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Jeroen Joukes, Bart Krekelberg; A motion detection model based on a recurrent network. Journal of Vision 2011;11(11):746. doi: 10.1167/11.11.746.
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© ARVO (1962-2015); The Authors (2016-present)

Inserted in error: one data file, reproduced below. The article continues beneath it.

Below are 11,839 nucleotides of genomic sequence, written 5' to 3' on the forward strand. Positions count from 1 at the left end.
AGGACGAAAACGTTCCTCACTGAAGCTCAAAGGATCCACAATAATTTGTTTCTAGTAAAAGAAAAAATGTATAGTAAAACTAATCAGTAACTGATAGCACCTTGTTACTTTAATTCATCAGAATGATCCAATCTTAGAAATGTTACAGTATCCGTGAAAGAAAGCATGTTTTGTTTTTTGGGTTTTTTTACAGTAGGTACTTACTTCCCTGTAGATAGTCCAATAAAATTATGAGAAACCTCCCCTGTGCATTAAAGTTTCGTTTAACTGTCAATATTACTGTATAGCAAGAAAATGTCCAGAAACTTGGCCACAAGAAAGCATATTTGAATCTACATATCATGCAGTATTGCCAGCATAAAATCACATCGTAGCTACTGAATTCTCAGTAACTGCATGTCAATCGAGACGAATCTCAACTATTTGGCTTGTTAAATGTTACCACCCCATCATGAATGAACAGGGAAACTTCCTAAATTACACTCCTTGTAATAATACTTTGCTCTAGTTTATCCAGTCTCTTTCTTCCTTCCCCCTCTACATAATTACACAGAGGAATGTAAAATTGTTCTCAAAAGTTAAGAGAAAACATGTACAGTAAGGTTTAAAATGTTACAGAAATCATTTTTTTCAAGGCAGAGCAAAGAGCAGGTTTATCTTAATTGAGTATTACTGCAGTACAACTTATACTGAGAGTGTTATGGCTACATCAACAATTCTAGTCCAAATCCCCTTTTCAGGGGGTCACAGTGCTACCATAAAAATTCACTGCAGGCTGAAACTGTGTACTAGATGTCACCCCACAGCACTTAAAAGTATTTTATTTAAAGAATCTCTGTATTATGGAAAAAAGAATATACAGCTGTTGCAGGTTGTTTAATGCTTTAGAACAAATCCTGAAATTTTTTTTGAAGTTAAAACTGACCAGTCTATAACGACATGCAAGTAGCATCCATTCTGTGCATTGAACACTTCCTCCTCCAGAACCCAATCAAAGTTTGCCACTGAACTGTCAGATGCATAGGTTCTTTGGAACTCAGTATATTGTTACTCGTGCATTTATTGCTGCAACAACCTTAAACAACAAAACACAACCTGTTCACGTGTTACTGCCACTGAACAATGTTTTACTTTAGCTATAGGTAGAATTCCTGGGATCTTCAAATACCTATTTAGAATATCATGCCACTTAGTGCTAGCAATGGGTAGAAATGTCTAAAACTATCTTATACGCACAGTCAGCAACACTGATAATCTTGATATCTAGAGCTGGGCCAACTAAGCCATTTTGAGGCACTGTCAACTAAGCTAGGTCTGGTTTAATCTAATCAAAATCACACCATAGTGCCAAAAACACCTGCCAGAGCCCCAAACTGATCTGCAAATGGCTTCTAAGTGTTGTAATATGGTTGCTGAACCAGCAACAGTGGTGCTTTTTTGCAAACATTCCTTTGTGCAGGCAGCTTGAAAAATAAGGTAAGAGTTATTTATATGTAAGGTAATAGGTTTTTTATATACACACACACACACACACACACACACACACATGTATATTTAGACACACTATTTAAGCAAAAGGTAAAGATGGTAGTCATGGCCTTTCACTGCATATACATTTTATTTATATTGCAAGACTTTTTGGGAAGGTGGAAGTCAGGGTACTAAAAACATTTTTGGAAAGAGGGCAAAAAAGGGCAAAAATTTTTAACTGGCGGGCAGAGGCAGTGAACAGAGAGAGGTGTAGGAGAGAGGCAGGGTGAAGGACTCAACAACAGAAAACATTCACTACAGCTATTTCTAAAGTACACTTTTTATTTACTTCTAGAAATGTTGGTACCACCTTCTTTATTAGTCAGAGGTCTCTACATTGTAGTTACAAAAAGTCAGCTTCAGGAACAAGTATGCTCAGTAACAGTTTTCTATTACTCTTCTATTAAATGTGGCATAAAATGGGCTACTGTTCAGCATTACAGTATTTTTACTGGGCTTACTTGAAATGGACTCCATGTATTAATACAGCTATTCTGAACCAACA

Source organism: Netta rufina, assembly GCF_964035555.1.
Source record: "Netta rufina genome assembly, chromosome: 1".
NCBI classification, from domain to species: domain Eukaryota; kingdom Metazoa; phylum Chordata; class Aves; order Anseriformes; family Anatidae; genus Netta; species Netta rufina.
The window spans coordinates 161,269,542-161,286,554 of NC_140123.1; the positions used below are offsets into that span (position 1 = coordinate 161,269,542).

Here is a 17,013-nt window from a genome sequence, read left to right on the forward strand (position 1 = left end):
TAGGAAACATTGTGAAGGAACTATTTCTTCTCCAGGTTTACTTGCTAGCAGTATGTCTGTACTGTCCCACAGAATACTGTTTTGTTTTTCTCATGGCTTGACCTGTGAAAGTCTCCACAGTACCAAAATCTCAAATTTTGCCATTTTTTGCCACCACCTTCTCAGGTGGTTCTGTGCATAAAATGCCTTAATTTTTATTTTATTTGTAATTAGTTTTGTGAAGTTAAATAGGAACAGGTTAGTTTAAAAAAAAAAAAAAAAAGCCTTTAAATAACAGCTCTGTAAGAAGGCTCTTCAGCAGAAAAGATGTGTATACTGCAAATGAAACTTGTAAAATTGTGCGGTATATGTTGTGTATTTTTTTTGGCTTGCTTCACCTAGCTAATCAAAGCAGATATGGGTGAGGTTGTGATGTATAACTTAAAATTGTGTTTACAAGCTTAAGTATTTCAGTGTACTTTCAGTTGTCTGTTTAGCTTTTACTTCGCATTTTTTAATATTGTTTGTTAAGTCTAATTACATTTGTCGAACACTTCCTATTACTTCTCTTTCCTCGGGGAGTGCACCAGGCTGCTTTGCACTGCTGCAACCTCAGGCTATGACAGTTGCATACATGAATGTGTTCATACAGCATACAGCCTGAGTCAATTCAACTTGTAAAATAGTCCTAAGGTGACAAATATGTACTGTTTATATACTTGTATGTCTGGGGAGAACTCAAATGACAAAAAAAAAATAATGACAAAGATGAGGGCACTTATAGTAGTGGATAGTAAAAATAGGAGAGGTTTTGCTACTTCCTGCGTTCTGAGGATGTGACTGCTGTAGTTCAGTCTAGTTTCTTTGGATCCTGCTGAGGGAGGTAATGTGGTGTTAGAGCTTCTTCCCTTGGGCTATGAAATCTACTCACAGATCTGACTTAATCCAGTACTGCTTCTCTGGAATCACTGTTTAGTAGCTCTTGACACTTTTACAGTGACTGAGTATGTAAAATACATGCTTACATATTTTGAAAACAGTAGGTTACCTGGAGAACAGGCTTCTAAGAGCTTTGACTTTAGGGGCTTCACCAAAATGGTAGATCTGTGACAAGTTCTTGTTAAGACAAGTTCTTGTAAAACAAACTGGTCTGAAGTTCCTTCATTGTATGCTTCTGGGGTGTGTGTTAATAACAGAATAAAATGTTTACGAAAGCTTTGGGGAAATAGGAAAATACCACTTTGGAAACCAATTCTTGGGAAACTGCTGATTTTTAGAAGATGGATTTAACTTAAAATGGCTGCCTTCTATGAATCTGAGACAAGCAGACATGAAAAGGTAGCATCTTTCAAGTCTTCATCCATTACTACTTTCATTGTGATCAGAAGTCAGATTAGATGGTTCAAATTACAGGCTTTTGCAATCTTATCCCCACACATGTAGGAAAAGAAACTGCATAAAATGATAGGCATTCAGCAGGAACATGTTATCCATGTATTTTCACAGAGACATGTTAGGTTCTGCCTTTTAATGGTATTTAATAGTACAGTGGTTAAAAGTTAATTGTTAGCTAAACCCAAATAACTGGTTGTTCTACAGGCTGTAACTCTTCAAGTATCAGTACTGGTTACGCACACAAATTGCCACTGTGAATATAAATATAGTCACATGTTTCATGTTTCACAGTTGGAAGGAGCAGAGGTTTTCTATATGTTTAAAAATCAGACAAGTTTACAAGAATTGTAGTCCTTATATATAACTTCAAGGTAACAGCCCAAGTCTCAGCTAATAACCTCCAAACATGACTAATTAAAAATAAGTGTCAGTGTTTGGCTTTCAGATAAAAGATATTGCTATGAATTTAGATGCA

Current motion models such as the motion energy (ME) model rely on specific, fixed neural delays between cells in the motion pathway. It is not clear whether neurons in the motion processing pathway of primates have the temporal specificity to support this assumption. Our goal was to investigate the feasibility of motion detection using a recurrent neural network without carefully tuned delays. We recorded the responses of neurons in the middle temporal (MT) area of macaques to patterns moving in the preferred or anti-preferred direction at different speeds. Next, we trained a recurrent neural network to reproduce the responses to motion in the preferred direction. The network accurately captured the temporal dynamics and speed tuning. This shows that explicit temporal delays are not needed to reproduce typical motion responses; they can be implemented with recurrent connections. We further tested the network with methods commonly used to analyze real neural data. We found that the network generalized to all moving input patterns (pattern invariance). Moreover, even though the network was trained only on motion in the preferred direction, it generalized to the anti-preferred response. Third, spike triggered covariance revealed filters similar to those in the ME model. Two excitatory filters in anti-phase had a space time slant that matched the preferred speed and direction of the output. Two inhibitory filters in anti-phase had a slant that matched the low speed anti-preferred direction. Taken together these results show that a recurrent neural network can reproduce the tuning of motion sensitive cells. When probed with standard methods, this network behaves much like the ME model, even though none of the ME stages can be mapped directly onto this architecture. In other words, the computation of the recurrent network is equivalent, but the underlying hardware is fundamentally different and, we believe, more biologically plausible.
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